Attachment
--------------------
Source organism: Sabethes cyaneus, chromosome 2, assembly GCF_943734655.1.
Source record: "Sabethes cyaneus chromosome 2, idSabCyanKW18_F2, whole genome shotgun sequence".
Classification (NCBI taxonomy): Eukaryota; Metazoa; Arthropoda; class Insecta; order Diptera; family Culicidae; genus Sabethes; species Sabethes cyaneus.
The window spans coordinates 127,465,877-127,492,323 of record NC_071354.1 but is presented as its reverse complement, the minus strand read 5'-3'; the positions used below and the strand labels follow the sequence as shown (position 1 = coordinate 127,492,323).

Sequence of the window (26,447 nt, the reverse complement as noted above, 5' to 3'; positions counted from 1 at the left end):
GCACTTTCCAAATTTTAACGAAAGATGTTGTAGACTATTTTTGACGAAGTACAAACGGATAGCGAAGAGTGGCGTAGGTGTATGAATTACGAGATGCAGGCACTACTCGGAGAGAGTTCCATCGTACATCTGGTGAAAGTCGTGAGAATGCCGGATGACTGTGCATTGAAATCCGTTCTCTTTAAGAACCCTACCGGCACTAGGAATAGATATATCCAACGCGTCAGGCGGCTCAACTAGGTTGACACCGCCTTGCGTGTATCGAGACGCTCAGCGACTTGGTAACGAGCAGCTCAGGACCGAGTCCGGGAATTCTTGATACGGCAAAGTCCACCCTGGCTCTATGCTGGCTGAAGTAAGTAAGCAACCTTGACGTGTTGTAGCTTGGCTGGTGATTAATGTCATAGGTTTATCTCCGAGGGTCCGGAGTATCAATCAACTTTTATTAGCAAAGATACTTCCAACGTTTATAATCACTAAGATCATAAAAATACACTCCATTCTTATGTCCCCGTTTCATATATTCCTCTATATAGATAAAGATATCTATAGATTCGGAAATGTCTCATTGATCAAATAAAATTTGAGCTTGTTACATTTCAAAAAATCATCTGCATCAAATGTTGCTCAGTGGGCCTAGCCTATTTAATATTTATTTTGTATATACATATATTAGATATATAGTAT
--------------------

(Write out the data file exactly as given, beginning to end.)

Source organism: Sabethes cyaneus, chromosome 2, assembly GCF_943734655.1.
Source record: "Sabethes cyaneus chromosome 2, idSabCyanKW18_F2, whole genome shotgun sequence".
Classification (NCBI taxonomy): Eukaryota; Metazoa; Arthropoda; class Insecta; order Diptera; family Culicidae; genus Sabethes; species Sabethes cyaneus.
The window spans coordinates 127,465,877-127,492,323 of record NC_071354.1 but is presented as its reverse complement, the minus strand read 5'-3'; the positions used below and the strand labels follow the sequence as shown (position 1 = coordinate 127,492,323).

Sequence of the window (26,447 nt, the reverse complement as noted above, 5' to 3'; positions counted from 1 at the left end):
GCACTTTCCAAATTTTAACGAAAGATGTTGTAGACTATTTTTGACGAAGTACAAACGGATAGCGAAGAGTGGCGTAGGTGTATGAATTACGAGATGCAGGCACTACTCGGAGAGAGTTCCATCGTACATCTGGTGAAAGTCGTGAGAATGCCGGATGACTGTGCATTGAAATCCGTTCTCTTTAAGAACCCTACCGGCACTAGGAATAGATATATCCAACGCGTCAGGCGGCTCAACTAGGTTGACACCGCCTTGCGTGTATCGAGACGCTCAGCGACTTGGTAACGAGCAGCTCAGGACCGAGTCCGGGAATTCTTGATACGGCAAAGTCCACCCTGGCTCTATGCTGGCTGAAGTAAGTAAGCAACCTTGACGTGTTGTAGCTTGGCTGGTGATTAATGTCATAGGTTTATCTCCGAGGGTCCGGAGTATCAATCAACTTTTATTAGCAAAGATACTTCCAACGTTTATAATCACTAAGATCATAAAAATACACTCCATTCTTATGTCCCCGTTTCATATATTCCTCTATATAGATAAAGATATCTATAGATTCGGAAATGTCTCATTGATCAAATAAAATTTGAGCTTGTTACATTTCAAAAAATCATCTGCATCAAATGTTGCTCAGTGGGCCTAGCCTATTTAATATTTATTTTGTATATACATATATTAGATATATAGTAT